Apache’s Lucene, unlike web search engines, is not completed software: In order to take advantage of the system’s capabilities, you must first program your own search engine. We show you the first steps in our Lucene tutorial.

Lucene, Solr, Elasticsearch – what’s the difference?

Beginners might especially wonder what the difference is between Apache Lucene, Apache Solr, and Elasticsearch. The last two are based on Lucene: The older product is a pure search engine. Solr and Elasticsearch, on the other hand, are complete search servers that extend Lucene’s reach.


If you only need one search function for your website, you are probably better off with Solr or Elasticsearch. These two systems are specifically designed for use on the web.

Apache Lucene – the tutorial

Lucene is based on Java in the original version, which makes it possible to use the search engine for different platforms online and offline – if you know how it works. We explain step by step how to build your own search engine with Apache Lucene.


In this tutorial, we touch on Lucene based on Java. The code was tested on Lucene versions 7.3.1 and JDK version 8. We work with Eclipse on Ubuntu. Some steps may be different using other development environments and operating systems.


To work with Apache Lucene, you need to have Java installed. Just like Lucene, you can download the Java Development Kit (JDK) for free from the official website. You should also install a development environment that you can use to write the code for Lucene. Many developers rely on Eclipse, but there are many other open source options. You can then download Lucene from the project page. To do this, select the core version of the program.

You don’t need to install Lucene. Simply unpack the download to a desired location. You then create a new project in Eclipse or another development environment and add Lucene as a library. In this example, we use three libraries, all of which are included in the installation package:

  • …/lucene-7.3.1/core/lucene-core-7.3.1.jar
  • …/lucene-7.3.1/queryparser/lucene-queryparser-7.3.1.jar
  • …/lucene-7.3.1/analysis/common/lucene-analyzers-common-7.3.1.jar

If you are using a different version or have changed the folder structure, you must adjust the entries accordingly.


Without basic knowledge of Java and programming in general, the following steps will be difficult to follow. However, if you already have basic knowledge of this programming language, working with Lucene is a good way to develop your skills.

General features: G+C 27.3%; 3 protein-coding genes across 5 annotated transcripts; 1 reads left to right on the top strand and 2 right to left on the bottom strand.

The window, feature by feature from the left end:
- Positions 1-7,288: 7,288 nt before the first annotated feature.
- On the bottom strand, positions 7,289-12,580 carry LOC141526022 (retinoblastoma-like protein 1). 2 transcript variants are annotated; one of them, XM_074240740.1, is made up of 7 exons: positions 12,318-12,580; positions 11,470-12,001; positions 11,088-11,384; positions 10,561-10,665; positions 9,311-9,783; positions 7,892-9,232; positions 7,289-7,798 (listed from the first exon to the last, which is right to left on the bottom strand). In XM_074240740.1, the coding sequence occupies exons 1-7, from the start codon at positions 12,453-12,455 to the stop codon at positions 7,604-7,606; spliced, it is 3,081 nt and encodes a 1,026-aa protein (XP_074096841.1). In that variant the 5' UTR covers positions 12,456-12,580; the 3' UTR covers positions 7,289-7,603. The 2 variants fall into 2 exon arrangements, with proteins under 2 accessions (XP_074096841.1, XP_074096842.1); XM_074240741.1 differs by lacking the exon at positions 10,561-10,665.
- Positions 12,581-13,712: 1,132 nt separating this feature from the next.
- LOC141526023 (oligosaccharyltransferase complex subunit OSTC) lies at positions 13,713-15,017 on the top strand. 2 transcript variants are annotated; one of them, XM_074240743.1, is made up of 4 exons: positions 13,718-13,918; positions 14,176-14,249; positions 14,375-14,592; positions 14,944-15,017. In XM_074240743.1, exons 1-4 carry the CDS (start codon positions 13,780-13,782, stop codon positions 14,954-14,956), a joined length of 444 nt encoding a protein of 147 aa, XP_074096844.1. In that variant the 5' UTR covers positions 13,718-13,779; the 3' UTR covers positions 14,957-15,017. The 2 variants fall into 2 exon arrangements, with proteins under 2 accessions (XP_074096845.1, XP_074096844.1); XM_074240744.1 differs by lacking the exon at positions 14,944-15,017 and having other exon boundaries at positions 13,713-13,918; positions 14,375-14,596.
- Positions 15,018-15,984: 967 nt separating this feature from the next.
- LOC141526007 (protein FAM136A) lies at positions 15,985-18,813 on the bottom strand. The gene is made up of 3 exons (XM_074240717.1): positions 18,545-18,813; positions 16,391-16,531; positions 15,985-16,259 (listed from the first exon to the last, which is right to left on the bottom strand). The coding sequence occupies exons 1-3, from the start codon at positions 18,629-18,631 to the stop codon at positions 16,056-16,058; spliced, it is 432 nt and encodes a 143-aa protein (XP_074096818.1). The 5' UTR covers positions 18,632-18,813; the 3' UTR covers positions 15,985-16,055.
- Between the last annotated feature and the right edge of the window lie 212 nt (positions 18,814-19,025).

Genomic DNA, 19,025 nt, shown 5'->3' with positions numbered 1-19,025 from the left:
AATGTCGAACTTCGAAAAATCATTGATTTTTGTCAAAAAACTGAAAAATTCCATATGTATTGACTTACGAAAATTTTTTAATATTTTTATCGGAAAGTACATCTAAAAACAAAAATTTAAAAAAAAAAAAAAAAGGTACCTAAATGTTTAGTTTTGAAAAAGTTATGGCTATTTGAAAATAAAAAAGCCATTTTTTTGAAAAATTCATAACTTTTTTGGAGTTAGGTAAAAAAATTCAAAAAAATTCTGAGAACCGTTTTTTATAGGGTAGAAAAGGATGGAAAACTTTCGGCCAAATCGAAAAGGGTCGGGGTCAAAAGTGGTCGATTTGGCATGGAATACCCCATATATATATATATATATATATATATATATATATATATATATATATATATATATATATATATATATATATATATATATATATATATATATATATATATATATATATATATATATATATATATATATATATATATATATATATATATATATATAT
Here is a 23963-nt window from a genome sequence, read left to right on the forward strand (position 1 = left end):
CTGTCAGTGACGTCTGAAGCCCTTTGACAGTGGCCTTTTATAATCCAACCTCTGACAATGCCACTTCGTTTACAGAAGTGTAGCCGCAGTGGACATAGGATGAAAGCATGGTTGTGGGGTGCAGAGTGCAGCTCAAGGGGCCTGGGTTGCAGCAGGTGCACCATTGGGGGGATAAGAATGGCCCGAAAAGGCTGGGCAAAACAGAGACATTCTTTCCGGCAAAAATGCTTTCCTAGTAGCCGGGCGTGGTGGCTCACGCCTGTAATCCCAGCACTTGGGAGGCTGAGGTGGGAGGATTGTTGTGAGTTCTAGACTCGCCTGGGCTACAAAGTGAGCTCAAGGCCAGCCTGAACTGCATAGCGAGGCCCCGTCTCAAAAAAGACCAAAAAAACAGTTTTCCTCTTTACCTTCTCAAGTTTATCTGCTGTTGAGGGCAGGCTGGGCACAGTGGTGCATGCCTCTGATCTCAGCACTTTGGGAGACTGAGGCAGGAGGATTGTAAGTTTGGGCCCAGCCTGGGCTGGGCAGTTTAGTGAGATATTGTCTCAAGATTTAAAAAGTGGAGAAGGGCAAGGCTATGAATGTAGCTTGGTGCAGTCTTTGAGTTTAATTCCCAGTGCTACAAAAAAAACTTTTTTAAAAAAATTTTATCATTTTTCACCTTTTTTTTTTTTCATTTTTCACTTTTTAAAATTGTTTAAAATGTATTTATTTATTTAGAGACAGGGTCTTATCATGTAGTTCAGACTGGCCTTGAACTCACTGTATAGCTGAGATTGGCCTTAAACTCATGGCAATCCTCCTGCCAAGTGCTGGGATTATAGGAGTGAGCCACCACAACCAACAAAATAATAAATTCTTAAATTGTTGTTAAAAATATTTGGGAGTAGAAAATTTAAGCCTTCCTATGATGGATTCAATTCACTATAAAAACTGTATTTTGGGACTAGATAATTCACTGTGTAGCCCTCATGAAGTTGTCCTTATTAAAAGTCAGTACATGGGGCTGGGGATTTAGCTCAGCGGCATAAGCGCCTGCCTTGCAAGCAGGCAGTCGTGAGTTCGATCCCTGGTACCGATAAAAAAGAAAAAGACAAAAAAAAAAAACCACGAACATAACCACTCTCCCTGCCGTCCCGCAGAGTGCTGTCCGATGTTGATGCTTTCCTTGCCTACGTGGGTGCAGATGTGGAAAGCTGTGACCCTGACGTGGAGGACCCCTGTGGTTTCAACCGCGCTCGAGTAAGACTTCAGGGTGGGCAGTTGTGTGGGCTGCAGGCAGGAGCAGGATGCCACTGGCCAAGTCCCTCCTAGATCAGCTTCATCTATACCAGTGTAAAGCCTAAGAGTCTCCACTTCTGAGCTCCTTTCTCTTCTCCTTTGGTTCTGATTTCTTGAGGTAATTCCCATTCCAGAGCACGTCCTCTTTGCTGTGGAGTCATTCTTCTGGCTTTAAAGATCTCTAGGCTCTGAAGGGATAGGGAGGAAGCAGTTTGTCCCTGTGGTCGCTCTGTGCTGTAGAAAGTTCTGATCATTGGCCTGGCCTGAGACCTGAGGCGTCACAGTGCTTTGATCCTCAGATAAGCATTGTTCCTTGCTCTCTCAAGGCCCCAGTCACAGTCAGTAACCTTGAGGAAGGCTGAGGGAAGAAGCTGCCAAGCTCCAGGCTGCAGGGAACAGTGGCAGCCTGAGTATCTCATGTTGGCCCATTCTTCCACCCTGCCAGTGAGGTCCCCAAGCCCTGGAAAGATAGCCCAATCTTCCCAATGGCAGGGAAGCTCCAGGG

The core of a search engine based on Lucene is its index. You cannot offer a search function without an index. Therefore, the first step is to create a Java class for indexing.

But before we build the actual indexing mechanism, we create two classes to help you with the rest. Both the index class and the search class will access these two classes later.

package tutorial;

public class LuceneConstants {
   public static final String CONTENTS = "contents";
   public static final String FILE_NAME = "filename";
   public static final String FILE_PATH = "filepath";
   public static final int MAX_SEARCH = 10;

This information is important later when it comes to determining fields exactly.

package tutorial;

import java.io.File;
import java.io.FileFilter;

public class TextFileFilter implements FileFilter {

   public boolean accept(File pathname) {
      return pathname.getName().toLowerCase().endsWith(".txt");

This code enables us to implement a filter that reads our documents correctly. At this point, you can already see that our search engine will later only work for txt files. All other formats are ignored by the simple example.


At the beginning of a class, you initially import other classes. These are either already part of your Java installation or are available after you’ve integrated external libraries.

Now create the actual class for indexing.

package tutorial;

import java.io.File;
import java.io.FileFilter;
import java.io.FileReader;
import java.io.IOException;
import java.nio.file.Paths;

import org.apache.lucene.analysis.standard.StandardAnalyzer;
import org.apache.lucene.document.Document;
import org.apache.lucene.document.TextField;
import org.apache.lucene.index.CorruptIndexException;
import org.apache.lucene.index.IndexWriter;
import org.apache.lucene.index.IndexWriterConfig;
import org.apache.lucene.store.Directory;
import org.apache.lucene.store.FSDirectory;

public class Indexer {

   private IndexWriter writer;

   public Indexer(String indexDirectoryPath) throws IOException {
      Directory indexDirectory = 

      StandardAnalyzer analyzer = new StandardAnalyzer();
      IndexWriterConfig iwc = new IndexWriterConfig(analyzer);
      writer = new IndexWriter(indexDirectory, iwc);

   public void close() throws CorruptIndexException, IOException {

   private Document getDocument(File file) throws IOException {
      Document document = new Document();

      TextField contentField = new TextField(LuceneConstants.CONTENTS, new FileReader(file));
      TextField fileNameField = new TextField(LuceneConstants.FILE_NAME,
      TextField filePathField = new TextField(LuceneConstants.FILE_PATH,


      return document;

   private void indexFile(File file) throws IOException {
      System.out.println("Indexing "+file.getCanonicalPath());
      Document document = getDocument(file);

   public int createIndex(String dataDirPath, FileFilter filter)